As of today I officially can’t cope. I took out my anger by shouting at my wife and swearing at the woman foolish enough to call me to try and help me “claim back unfair loan insurance.” I spent much of the day crying. I just want everything to stop.

So I’m depressed. I have bloody good reason to be. And I finally have an understanding of what all those friends went through. It isn’t just a matter of being a bit unhappy. It isn’t just being fed up. In the last few months I have experienced utter despair. Complete desolation. Thoughts of how everyone I know would be better off without me. Thought processes that take my circumstances and run away into plans to bring about my own death. Working out how to make sure that I actually die, so that no one thinks this is a “cry for help.” Quite honestly, it’s only through the roar of supportive message sent to me through twitter that I didn’t try to end it all today.

And yet, I know what is happening to me. It’s like another me, watching the first me go through this and diagnosing it as it happens. I know the thoughts are wrong, aren’t true, but I still see myself falling into that black hole and can’t do anything to stop it. Rational me can see everything as it happens. Irrational me sometimes just wants to die. I have anti-depressants, but I would hazard a guess that they aren’t doing enough.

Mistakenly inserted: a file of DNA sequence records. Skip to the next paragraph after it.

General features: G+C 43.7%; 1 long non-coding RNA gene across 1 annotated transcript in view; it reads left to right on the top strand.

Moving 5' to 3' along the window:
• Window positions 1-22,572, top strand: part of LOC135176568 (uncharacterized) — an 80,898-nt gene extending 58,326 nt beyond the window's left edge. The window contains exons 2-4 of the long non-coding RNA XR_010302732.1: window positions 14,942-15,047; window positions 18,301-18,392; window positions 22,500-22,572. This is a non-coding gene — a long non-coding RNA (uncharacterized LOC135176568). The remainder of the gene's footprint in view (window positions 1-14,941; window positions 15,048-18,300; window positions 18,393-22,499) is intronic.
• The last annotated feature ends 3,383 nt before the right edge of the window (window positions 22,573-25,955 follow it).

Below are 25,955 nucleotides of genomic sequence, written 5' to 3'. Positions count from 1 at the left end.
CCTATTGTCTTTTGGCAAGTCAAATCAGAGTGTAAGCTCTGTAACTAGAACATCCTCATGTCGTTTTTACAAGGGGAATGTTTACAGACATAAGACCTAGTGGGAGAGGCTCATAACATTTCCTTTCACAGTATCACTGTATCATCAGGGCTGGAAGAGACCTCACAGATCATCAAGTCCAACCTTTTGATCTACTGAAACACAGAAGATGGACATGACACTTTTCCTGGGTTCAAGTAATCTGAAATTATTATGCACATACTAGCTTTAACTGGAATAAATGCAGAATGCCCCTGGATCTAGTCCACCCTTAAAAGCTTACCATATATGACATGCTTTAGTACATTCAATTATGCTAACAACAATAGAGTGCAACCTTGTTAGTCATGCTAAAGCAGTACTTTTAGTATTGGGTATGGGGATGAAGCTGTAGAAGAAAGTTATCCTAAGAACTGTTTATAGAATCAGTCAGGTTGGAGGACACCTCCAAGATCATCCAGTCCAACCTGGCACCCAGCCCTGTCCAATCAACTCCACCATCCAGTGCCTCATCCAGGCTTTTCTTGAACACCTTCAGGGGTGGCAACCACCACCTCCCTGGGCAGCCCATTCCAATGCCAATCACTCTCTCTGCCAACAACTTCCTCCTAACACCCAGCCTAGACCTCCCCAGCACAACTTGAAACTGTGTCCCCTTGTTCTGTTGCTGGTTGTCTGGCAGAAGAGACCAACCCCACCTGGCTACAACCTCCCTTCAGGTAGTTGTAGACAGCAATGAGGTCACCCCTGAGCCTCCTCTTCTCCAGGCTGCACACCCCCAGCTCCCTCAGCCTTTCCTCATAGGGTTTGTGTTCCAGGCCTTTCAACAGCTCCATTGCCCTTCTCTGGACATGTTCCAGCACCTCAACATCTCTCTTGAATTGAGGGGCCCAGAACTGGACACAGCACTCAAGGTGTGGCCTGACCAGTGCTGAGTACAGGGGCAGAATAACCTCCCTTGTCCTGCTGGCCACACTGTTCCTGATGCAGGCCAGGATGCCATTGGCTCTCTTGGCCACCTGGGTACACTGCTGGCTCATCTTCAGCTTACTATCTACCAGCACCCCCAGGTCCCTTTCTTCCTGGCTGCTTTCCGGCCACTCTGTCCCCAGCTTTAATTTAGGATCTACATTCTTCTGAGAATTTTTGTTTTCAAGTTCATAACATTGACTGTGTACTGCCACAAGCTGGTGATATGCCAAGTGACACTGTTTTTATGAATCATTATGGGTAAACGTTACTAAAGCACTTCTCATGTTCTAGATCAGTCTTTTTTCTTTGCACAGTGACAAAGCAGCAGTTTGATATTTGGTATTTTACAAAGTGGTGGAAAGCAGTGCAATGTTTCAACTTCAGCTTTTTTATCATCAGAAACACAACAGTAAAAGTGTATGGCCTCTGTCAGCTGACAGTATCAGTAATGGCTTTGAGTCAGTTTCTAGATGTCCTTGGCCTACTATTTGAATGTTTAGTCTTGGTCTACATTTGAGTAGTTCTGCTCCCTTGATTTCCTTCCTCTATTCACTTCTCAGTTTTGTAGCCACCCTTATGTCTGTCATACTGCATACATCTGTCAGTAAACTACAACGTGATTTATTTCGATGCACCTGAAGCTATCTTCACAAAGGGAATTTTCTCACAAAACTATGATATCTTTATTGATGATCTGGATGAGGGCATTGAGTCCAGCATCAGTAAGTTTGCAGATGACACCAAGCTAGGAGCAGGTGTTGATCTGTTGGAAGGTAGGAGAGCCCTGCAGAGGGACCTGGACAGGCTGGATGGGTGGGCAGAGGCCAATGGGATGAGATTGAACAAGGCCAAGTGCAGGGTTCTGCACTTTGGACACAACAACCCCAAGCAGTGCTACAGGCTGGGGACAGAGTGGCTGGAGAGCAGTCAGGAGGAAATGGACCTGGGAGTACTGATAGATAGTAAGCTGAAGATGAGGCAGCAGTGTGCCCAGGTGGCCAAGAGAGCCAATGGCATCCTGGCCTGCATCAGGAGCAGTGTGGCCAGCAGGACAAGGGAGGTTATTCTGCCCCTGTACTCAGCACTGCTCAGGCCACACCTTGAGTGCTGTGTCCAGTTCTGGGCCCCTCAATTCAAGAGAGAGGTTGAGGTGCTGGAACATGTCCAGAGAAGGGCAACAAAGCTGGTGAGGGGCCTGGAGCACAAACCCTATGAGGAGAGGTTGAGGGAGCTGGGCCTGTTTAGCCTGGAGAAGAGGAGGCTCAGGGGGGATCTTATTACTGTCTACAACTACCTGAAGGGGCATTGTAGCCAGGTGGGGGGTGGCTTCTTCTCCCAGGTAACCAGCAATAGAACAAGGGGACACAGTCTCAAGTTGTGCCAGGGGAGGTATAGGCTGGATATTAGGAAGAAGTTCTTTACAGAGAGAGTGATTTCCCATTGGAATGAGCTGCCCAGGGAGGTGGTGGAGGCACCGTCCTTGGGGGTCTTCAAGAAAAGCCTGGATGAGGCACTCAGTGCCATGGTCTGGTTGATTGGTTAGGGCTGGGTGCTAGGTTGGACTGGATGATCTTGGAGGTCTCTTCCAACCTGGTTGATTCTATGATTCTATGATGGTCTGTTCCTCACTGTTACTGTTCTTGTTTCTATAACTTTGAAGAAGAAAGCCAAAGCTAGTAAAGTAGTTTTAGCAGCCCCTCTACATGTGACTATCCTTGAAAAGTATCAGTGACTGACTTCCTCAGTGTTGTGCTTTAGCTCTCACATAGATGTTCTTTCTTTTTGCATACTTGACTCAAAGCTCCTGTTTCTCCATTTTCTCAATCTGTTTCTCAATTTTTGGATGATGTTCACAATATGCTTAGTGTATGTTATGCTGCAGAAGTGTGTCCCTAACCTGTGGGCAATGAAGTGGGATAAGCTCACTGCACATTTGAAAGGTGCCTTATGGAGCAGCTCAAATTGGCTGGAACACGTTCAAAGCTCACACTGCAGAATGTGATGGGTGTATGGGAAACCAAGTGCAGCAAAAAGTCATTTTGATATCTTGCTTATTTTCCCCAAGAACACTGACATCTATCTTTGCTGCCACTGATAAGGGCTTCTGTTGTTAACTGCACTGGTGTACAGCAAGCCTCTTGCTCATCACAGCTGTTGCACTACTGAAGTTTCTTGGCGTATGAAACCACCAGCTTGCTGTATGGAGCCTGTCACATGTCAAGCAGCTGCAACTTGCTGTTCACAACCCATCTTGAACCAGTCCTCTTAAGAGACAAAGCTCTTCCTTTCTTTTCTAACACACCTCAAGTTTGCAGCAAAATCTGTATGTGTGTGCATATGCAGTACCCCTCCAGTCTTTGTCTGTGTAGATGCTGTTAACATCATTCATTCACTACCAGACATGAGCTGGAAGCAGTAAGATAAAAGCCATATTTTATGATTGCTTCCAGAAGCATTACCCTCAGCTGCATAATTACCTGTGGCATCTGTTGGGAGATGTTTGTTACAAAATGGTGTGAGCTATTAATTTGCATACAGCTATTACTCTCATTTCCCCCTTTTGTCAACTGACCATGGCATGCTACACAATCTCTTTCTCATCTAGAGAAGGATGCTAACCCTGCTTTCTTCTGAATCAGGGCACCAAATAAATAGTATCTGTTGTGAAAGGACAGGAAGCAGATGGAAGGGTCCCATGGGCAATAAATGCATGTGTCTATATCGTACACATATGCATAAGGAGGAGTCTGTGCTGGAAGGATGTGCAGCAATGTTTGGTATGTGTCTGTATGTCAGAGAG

I have no conclusion to this. I’m really not asking for sympathy, or any other help. I just wanted to say it all somewhere.

Author: Latentexistence

The world is broken and I can't fix it because I am broken. I can, however, rant about it all and this is where I do that when I can get my thoughts together. Most of the time you'll find my words on Twitter rather than here though. I sometimes write for Where's The Benefit too.

8 thoughts on “Depression”

  1. Mrs Phil also suffered from depression after leaving uni for the first time. I think the problem with depression, as you say, is that you know where the feelings are coming from but you can’t do anything about them.

    It’s difficult to know what to say here for the moment, but I will talk to Mrs Phil and see if she has any ideas. I think the key thing for her was just, every time she had a negative feeling she could say to herself that it was just the illness, it was something physical that was wrong with her, it would pass eventually.